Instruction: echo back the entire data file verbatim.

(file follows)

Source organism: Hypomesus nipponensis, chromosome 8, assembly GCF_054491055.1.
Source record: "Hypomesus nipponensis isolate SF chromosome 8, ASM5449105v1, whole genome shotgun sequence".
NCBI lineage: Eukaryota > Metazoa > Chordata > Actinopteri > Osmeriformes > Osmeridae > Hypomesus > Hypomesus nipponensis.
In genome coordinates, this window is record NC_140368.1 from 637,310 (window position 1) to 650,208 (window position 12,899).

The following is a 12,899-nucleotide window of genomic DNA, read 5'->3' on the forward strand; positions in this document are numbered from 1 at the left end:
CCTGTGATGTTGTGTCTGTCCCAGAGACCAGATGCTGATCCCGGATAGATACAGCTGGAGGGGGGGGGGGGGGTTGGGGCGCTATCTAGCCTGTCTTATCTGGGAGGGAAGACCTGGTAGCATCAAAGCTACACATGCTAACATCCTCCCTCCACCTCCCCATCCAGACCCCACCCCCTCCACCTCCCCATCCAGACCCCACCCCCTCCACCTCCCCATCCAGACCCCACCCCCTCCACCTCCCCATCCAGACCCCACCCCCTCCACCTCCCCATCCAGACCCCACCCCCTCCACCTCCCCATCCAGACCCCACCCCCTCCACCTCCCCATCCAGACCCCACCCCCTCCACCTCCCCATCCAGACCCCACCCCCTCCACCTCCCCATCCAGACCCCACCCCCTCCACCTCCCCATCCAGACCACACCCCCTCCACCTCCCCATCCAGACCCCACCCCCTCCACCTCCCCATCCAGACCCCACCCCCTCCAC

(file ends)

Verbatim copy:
Source organism: Hypomesus nipponensis, chromosome 8, assembly GCF_054491055.1.
Source record: "Hypomesus nipponensis isolate SF chromosome 8, ASM5449105v1, whole genome shotgun sequence".
NCBI lineage: Eukaryota > Metazoa > Chordata > Actinopteri > Osmeriformes > Osmeridae > Hypomesus > Hypomesus nipponensis.
In genome coordinates, this window is record NC_140368.1 from 637,310 (window position 1) to 650,208 (window position 12,899).

The following is a 12,899-nucleotide window of genomic DNA, read 5'->3' on the forward strand; positions in this document are numbered from 1 at the left end:
CCTGTGATGTTGTGTCTGTCCCAGAGACCAGATGCTGATCCCGGATAGATACAGCTGGAGGGGGGGGGGGGGGTTGGGGCGCTATCTAGCCTGTCTTATCTGGGAGGGAAGACCTGGTAGCATCAAAGCTACACATGCTAACATCCTCCCTCCACCTCCCCATCCAGACCCCACCCCCTCCACCTCCCCATCCAGACCCCACCCCCTCCACCTCCCCATCCAGACCCCACCCCCTCCACCTCCCCATCCAGACCCCACCCCCTCCACCTCCCCATCCAGACCCCACCCCCTCCACCTCCCCATCCAGACCCCACCCCCTCCACCTCCCCATCCAGACCCCACCCCCTCCACCTCCCCATCCAGACCCCACCCCCTCCACCTCCCCATCCAGACCCCACCCCCTCCACCTCCCCATCCAGACCACACCCCCTCCACCTCCCCATCCAGACCCCACCCCCTCCACCTCCCCATCCAGACCCCACCCCCTCCAC